Sometimes forgiving somebody can be difficult, especially when those who hurt you are precisely those you love, trust or helped the most. Disappointment, confusion, anger or sadness can be experienced all at once when we are hurt.
Nevertheless, it is essential to learn how to forgive as the presence of mixed negative feelings for a longer period of time can only deepen the pain and transform us into the prisoners of our emotions. Thus, refusing to forgive may keep alive the negative feelings that sometimes lead to anxiety and depression. Resentment towards those who have wronged you can become a burden that prevents you from making the best decisions for yourself and block your spiritual or mental evolution.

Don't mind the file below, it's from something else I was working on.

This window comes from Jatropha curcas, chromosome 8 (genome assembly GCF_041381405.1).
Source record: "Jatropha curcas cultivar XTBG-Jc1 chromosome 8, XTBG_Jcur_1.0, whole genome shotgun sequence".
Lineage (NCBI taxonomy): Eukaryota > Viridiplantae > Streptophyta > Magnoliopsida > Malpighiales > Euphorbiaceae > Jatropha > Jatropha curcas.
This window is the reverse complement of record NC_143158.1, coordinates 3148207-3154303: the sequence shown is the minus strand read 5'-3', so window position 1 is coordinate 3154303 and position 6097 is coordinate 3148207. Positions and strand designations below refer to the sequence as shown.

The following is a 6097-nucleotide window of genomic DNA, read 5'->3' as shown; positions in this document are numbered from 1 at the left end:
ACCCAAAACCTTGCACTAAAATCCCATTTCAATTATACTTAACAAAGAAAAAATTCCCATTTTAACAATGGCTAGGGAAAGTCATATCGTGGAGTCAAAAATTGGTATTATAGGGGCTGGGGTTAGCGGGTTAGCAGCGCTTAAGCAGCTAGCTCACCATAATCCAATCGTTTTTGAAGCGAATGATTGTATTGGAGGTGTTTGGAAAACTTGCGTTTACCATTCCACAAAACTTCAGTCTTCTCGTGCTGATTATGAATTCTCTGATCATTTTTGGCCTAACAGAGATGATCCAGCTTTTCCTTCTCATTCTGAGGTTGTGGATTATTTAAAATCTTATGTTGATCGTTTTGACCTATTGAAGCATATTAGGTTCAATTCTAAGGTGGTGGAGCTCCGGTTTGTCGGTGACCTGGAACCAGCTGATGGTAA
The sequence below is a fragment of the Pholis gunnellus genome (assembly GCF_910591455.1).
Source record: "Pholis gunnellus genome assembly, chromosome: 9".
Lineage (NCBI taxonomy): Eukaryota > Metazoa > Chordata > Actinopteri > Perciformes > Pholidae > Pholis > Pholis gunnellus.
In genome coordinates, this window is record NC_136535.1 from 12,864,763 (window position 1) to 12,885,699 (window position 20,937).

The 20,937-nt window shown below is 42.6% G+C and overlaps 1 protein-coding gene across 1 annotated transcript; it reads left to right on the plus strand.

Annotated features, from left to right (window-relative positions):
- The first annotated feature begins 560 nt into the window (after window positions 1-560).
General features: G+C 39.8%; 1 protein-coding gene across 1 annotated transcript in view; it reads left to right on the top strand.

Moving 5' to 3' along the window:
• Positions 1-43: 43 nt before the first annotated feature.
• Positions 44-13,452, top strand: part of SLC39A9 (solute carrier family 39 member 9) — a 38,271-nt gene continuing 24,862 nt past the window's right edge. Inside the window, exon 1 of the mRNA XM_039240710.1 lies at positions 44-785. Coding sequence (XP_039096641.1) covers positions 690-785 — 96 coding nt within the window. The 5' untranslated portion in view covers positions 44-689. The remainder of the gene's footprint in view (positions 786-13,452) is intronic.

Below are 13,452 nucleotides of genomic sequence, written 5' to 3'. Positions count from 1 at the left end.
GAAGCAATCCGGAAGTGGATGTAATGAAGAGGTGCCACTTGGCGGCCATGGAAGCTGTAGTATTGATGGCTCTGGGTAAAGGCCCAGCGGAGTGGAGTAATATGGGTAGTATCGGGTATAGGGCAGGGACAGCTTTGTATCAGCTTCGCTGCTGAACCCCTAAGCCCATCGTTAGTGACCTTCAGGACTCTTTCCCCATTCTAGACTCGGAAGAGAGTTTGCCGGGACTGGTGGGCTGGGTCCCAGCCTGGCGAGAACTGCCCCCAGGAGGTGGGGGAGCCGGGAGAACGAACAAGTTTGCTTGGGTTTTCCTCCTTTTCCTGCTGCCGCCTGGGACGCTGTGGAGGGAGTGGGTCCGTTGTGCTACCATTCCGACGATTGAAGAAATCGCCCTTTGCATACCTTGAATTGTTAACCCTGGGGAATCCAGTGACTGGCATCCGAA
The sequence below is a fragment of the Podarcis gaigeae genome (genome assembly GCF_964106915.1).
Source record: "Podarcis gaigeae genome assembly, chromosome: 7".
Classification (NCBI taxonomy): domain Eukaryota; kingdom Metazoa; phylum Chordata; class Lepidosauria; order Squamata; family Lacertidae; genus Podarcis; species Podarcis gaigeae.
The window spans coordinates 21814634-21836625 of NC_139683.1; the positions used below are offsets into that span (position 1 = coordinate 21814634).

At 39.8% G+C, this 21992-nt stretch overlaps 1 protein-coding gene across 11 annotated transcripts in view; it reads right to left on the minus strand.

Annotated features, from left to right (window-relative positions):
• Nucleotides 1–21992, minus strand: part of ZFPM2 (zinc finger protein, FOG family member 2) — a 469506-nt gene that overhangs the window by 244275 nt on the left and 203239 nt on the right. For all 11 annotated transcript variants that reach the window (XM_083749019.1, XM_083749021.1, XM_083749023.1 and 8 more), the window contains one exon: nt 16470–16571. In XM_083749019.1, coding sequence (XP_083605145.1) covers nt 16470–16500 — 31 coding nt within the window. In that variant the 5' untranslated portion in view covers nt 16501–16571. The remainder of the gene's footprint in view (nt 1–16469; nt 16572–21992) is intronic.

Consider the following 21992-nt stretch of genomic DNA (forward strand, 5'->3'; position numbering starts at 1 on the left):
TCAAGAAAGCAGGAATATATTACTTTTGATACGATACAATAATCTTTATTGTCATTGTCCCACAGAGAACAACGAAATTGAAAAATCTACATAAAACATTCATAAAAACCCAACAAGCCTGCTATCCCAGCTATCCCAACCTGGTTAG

Unforgiveness: The Silent Disease
Repressed emotions and unspoken thoughts transform into spiritual cancer. They can follow us for years even after the person who has done us wrong is no longer in our life. These feelings have a greater impact than we can imagine and can influence the important decisions we make and the quality of future relationships. That is because we tend to associate the new situation with past experiences and we may begin to search for “clues” that could predict the future of a situation or a relationship leading to a form of paranoia. Thus, painful memories can contribute to increased levels of stress and anxiety as we become doubtful of people’s intentions.